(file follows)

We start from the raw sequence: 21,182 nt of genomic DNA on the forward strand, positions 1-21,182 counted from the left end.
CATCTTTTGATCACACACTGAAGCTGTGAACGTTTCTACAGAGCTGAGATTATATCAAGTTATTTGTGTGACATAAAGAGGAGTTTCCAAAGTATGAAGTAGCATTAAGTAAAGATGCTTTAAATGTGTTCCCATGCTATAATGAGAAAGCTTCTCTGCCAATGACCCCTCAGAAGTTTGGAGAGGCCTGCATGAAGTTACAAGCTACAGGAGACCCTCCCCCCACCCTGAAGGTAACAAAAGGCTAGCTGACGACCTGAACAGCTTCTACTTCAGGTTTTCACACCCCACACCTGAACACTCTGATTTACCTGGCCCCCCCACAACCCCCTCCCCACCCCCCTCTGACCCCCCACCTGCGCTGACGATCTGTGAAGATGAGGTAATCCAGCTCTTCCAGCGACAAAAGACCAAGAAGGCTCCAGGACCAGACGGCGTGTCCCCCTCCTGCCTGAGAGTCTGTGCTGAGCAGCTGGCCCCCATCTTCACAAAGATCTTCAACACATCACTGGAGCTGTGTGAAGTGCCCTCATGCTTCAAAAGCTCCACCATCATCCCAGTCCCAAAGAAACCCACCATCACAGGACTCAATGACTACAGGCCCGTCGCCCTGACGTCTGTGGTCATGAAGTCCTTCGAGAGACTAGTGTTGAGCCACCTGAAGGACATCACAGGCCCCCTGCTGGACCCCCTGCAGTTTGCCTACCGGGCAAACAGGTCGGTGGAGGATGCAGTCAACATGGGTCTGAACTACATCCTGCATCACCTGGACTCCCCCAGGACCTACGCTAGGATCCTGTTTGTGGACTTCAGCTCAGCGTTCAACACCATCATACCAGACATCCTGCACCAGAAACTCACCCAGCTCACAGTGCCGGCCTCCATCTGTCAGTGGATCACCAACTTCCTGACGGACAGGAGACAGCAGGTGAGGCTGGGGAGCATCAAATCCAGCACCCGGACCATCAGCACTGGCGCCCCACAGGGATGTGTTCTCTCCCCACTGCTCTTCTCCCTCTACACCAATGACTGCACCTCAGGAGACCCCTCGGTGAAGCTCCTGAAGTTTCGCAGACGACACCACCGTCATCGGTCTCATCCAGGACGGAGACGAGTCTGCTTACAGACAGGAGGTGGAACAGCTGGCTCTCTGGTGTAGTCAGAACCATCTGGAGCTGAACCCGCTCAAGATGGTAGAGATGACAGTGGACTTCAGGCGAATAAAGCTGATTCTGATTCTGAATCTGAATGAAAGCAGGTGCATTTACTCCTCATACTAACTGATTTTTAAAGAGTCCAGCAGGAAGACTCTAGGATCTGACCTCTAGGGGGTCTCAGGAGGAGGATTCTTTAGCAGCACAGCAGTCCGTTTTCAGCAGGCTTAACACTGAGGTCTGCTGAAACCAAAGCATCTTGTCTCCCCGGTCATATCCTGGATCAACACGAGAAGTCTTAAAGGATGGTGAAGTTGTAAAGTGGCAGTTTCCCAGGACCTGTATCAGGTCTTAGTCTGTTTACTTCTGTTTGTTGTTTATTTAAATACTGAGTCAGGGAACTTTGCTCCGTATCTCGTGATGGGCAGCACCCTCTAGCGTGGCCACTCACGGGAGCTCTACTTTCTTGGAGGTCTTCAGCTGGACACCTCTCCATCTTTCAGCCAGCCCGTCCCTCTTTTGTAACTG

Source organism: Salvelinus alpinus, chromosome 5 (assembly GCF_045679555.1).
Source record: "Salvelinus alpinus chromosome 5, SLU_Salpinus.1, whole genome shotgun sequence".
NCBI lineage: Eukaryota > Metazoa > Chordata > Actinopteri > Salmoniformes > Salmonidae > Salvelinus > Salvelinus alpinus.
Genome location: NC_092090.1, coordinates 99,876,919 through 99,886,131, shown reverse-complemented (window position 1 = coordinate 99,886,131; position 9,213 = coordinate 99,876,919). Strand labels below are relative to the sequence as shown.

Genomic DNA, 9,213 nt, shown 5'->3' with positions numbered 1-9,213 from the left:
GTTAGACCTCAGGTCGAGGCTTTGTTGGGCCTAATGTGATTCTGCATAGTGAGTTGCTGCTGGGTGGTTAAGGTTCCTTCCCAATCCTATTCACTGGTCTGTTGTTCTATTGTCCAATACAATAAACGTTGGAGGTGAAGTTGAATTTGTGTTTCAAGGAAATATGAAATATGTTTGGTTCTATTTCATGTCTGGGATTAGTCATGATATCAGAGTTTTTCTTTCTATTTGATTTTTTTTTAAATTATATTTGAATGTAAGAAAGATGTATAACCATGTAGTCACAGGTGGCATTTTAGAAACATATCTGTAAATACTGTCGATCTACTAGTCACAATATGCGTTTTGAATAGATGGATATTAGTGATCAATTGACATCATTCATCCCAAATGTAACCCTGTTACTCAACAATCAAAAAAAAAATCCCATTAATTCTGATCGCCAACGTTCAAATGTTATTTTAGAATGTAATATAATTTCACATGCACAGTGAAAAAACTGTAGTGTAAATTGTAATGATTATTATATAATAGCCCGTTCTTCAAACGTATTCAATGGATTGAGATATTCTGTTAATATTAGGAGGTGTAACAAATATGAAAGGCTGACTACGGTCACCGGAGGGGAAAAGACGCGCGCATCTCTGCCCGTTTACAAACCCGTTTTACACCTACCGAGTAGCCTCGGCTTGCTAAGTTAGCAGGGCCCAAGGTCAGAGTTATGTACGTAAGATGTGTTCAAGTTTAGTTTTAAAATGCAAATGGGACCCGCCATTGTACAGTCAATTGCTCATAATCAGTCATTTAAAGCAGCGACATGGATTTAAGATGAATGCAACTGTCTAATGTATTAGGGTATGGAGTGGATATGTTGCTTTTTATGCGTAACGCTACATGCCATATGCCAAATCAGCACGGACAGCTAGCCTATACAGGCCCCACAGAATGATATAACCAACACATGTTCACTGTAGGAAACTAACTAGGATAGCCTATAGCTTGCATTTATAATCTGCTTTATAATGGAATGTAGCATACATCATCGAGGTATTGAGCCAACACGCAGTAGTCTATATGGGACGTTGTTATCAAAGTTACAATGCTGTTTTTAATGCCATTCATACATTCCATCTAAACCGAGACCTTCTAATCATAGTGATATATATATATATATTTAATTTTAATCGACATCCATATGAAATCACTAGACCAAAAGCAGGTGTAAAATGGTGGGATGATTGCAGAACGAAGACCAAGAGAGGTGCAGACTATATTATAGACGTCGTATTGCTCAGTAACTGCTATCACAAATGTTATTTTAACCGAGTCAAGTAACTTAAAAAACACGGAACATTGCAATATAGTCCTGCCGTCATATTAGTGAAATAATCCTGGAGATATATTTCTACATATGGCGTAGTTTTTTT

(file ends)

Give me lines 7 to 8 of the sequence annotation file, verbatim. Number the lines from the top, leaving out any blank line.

Genomic DNA, 9,213 nt, shown 5'->3' with positions numbered 1-9,213 from the left:
GTTAGACCTCAGGTCGAGGCTTTGTTGGGCCTAATGTGATTCTGCATAGTGAGTTGCTGCTGGGTGGTTAAGGTTCCTTCCCAATCCTATTCACTGGTCTGTTGTTCTATTGTCCAATACAATAAACGTTGGAGGTGAAGTTGAATTTGTGTTTCAAGGAAATATGAAATATGTTTGGTTCTATTTCATGTCTGGGATTAGTCATGATATCAGAGTTTTTCTTTCTATTTGATTTTTTTTTAAATTATATTTGAATGTAAGAAAGATGTATAACCATGTAGTCACAGGTGGCATTTTAGAAACATATCTGTAAATACTGTCGATCTACTAGTCACAATATGCGTTTTGAATAGATGGATATTAGTGATCAATTGACATCATTCATCCCAAATGTAACCCTGTTACTCAACAATCAAAAAAAAAATCCCATTAATTCTGATCGCCAACGTTCAAATGTTATTTTAGAATGTAATATAATTTCACATGCACAGTGAAAAAACTGTAGTGTAAATTGTAATGATTATTATATAATAGCCCGTTCTTCAAACGTATTCAATGGATTGAGATATTCTGTTAATATTAGGAGGTGTAACAAATATGAAAGGCTGACTACGGTCACCGGAGGGGAAAAGACGCGCGCATCTCTGCCCGTTTACAAACCCGTTTTACACCTACCGAGTAGCCTCGGCTTGCTAAGTTAGCAGGGCCCAAGGTCAGAGTTATGTACGTAAGATGTGTTCAAGTTTAGTTTTAAAATGCAAATGGGACCCGCCATTGTACAGTCAATTGCTCATAATCAGTCATTTAAAGCAGCGACATGGATTTAAGATGAATGCAACTGTCTAATGTATTAGGGTATGGAGTGGATATGTTGCTTTTTATGCGTAACGCTACATGCCATATGCCAAATCAGCACGGACAGCTAGCCTATACAGGCCCCACAGAATGATATAACCAACACATGTTCACTGTAGGAAACTAACTAGGATAGCCTATAGCTTGCATTTATAATCTGCTTTATAATGGAATGTAGCATACATCATCGAGGTATTGAGCCAACACGCAGTAGTCTATATGGGACGTTGTTATCAAAGTTACAATGCTGTTTTTAATGCCATTCATACATTCCATCTAAACCGAGACCTTCTAATCATAGTGATATATATATATATATTTAATTTTAATCGACATCCATATGAAATCACTAGACCAAAAGCAGGTGTAAAATGGTGGGATGATTGCAGAACGAAGACCAAGAGAGGTGCAGACTATATTATAGACGTCGTATTGCTCAGTAACTGCTATCACAAATGTTATTTTAACCGAGTCAAGTAACTTAAAAAACACGGAACATTGCAATATAGTCCTGCCGTCATATTAGTGAAATAATCCTGGAGATATATTTCTACATATGGCGTAGTTTTTTT